Pick up good oral health habits for strong healthy teeth and gums.

Your Top Oral Health Questions Answered

Pick up good oral health habits for strong healthy teeth and gums.

Our mouths are home to more than 6 billion bacteria, some good, some bad. Making sure that we practice good oral hygiene will ensure that we keep the bad guys in check, and maintain a beautiful set of pearly whites that look great, feel great, and doesn’t smell bad.

What exactly is good oral hygiene? The truth is, it doesn’t just end at brushing your teeth twice a day. We answer some of the common questions you may have below.

Flossing is a crucial part of maintaining good oral hygiene.

I brush my teeth regularly. Is it still necessary to floss?

Yes it is! While brushing properly (up-and down in small circular motions, NOT left-to right!) can remove plaque from the outer surfaces of the teeth, it leaves out the food particles and plaque trapped in between the teeth.

Plaque is the soft, sticky deposit that builds up on our teeth and at the edge of the gum lines. It contains millions of bacteria that feeds on sugar and carbs, and produces acid that erodes the teeth and cause cavities. Plaque in these hard to reach spots can only be removed by daily flossing.


What happens if I don’t floss over time? What’s the worst that can happen?

If plaque is not removed, over time they harden and form a layer of tartar on your teeth which can’t be removed without professional help. Tartar is unsightly, it can be yellow in colour, or even turn brown as more stains accumulate. A build up of tartar can cause the gums in between your teeth to recede, increased sensitivity, tooth decay, and even gum disease.

The signs of dental problems you should look out for are bleeding when you brush your teeth, which can be an indication of gum inflammation. You may even notice some bad breath or a bad taste in the mouth. You’ll need to see a dentist by this point.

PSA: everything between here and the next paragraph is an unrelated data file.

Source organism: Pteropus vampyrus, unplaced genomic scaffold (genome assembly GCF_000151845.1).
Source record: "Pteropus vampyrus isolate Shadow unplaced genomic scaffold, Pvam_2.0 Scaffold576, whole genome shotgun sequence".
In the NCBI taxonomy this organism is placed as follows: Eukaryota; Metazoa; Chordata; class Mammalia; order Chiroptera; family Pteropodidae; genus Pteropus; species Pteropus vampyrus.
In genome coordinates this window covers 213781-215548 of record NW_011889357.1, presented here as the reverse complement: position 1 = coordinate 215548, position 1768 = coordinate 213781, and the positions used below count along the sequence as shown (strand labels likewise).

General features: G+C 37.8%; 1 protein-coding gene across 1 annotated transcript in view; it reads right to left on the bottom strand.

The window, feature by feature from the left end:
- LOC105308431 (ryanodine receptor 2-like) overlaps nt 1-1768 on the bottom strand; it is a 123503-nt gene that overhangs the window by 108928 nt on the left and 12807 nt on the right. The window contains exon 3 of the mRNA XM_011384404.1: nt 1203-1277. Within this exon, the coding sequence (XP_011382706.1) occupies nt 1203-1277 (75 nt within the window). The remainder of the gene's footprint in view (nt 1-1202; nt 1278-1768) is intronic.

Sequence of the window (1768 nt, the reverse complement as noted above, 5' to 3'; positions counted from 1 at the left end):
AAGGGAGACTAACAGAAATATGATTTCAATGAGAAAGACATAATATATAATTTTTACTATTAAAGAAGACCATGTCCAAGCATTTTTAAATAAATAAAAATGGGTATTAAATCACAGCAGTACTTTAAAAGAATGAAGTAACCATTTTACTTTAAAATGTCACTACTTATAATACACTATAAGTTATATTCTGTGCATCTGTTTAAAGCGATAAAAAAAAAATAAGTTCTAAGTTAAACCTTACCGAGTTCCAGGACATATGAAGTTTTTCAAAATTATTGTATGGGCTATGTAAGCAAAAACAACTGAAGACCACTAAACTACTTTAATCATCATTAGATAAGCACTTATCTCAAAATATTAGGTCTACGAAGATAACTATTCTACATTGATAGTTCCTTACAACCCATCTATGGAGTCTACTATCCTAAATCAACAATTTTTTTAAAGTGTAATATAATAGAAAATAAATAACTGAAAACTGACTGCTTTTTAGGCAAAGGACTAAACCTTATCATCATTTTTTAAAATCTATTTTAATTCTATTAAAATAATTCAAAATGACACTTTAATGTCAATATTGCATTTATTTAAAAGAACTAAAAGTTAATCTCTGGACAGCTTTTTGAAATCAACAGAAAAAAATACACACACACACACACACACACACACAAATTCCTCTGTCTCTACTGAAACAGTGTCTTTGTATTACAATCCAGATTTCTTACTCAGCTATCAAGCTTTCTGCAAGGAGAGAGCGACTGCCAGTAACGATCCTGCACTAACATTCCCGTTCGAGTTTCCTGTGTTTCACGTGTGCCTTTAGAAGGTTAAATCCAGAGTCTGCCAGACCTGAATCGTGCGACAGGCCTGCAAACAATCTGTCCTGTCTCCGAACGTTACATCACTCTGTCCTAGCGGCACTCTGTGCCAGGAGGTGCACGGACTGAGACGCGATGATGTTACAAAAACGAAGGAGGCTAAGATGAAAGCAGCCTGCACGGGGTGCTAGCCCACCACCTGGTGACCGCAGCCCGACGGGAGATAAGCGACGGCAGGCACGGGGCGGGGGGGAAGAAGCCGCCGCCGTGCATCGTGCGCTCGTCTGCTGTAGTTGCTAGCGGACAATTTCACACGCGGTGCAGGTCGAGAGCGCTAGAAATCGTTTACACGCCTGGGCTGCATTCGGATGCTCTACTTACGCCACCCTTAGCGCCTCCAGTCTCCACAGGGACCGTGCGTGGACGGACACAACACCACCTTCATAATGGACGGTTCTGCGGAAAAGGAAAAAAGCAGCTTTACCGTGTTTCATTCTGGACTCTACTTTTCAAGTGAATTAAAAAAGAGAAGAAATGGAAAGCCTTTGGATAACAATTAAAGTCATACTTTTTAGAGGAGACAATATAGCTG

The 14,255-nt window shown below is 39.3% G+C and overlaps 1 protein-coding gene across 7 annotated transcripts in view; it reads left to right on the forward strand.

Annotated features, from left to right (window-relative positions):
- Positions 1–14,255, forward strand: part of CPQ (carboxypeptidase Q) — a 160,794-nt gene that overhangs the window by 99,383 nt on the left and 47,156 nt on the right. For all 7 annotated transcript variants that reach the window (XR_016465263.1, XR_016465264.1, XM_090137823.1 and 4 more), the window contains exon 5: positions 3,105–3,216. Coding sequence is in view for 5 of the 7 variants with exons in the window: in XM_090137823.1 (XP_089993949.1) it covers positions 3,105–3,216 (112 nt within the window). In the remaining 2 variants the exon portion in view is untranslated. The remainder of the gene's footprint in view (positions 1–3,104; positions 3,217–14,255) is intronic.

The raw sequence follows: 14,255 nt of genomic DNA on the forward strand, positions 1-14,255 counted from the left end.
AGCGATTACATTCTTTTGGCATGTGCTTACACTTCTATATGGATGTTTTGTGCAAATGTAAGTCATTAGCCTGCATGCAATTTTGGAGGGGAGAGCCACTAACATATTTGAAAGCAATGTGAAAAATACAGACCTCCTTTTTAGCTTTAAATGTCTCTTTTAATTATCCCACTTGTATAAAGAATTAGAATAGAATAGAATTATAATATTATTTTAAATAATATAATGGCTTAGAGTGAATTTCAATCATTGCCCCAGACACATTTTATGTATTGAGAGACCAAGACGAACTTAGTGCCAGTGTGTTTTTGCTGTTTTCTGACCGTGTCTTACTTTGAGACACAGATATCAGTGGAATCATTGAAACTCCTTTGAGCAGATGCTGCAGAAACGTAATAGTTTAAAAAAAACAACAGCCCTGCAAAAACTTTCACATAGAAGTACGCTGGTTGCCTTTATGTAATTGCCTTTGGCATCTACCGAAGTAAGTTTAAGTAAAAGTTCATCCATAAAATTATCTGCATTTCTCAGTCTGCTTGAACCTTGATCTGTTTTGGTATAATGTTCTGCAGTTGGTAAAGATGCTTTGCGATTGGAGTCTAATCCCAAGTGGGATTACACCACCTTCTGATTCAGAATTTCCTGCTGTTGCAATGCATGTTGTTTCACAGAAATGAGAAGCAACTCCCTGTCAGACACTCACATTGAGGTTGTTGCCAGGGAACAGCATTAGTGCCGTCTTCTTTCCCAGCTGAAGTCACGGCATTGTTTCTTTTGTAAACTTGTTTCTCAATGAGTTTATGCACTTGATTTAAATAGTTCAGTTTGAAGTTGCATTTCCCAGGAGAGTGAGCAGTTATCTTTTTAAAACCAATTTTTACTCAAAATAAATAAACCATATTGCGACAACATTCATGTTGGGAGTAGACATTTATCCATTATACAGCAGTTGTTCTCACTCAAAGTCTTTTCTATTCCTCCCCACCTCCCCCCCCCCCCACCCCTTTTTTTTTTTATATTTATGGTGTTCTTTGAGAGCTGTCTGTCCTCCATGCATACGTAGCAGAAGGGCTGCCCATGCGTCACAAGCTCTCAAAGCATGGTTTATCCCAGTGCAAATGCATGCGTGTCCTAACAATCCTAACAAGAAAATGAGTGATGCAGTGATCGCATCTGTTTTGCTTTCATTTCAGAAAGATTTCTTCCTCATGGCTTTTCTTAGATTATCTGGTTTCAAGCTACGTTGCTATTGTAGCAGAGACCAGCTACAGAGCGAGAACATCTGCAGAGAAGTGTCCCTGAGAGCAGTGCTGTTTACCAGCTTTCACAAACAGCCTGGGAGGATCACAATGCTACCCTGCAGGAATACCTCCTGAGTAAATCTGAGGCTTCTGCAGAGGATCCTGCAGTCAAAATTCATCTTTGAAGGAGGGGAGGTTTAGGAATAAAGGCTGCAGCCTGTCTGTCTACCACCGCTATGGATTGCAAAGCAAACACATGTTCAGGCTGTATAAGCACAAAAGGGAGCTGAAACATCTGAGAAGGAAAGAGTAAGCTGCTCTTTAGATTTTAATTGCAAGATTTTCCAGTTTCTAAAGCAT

Stained teeth can be due to poor oral hygiene as well as food and lifestyle choices.

If I brush and floss regularly, can I prevent stains on my teeth completely?

Getting some stains on the teeth from food and drinks are normal, especially as we get older. Drinks such as coffee, tea, and red wine are common culprits, as well as foods that contain turmeric – like curry, and dark sauces.

While you should not stop enjoying these foods just to avoid stains, you can incorporate some simple habits to reduce the severity of staining. Rinsing your mouth or brushing immediately after food and drinks can help to wash off stain particles from your teeth. Some people even use straws when drinking dark coloured beverages to reduce the contact of the liquid on their teeth.


Having bad breath is a big social killer.

While we are on the topic of food, what are the common foods that cause bad breath?

The common foods that causes bad breath include garlic, onion, dairy products, canned tuna, as well as coffee and alcohol.

Aside from foods, lifestyle habits can also lead to bad breath – such as smoking, and not brushing or flossing your teeth well. Having trapped food particles and build up of plaque on your teeth leads to decay and gum problems which can cause bad breath.

Yeast infection in the mouth is also a possible cause. This is usually brought about by illness, pregnancy, medications, smoking, or dentures.


Does eating breath mints help to eliminate bad breath?

Eating breath mints does help to a certain extent. Menthol in the mint can help to mask bad breath, but it doesn’t get rid of the root of the problem, which may be caused by the complications mentioned above. You will need to see a dentist to sort out the root issue.

However if you just need a quick fix, we suggest you pick the sugar-free mint option. Because sugar encourages growth of bacteria in the mouth, which can lead to more cavities and decay, and ultimately worsen your bad breath.

Visiting a dentist every 6 months is part of a good oral hygiene practice. Despite your best efforts at maintaining good oral health at home, a dentist can identify early signs of diseases, and clean out stubborn tartar on your teeth that cannot be self-removed. Don’t wait till you’re in pain from a toothache before visiting the dentist!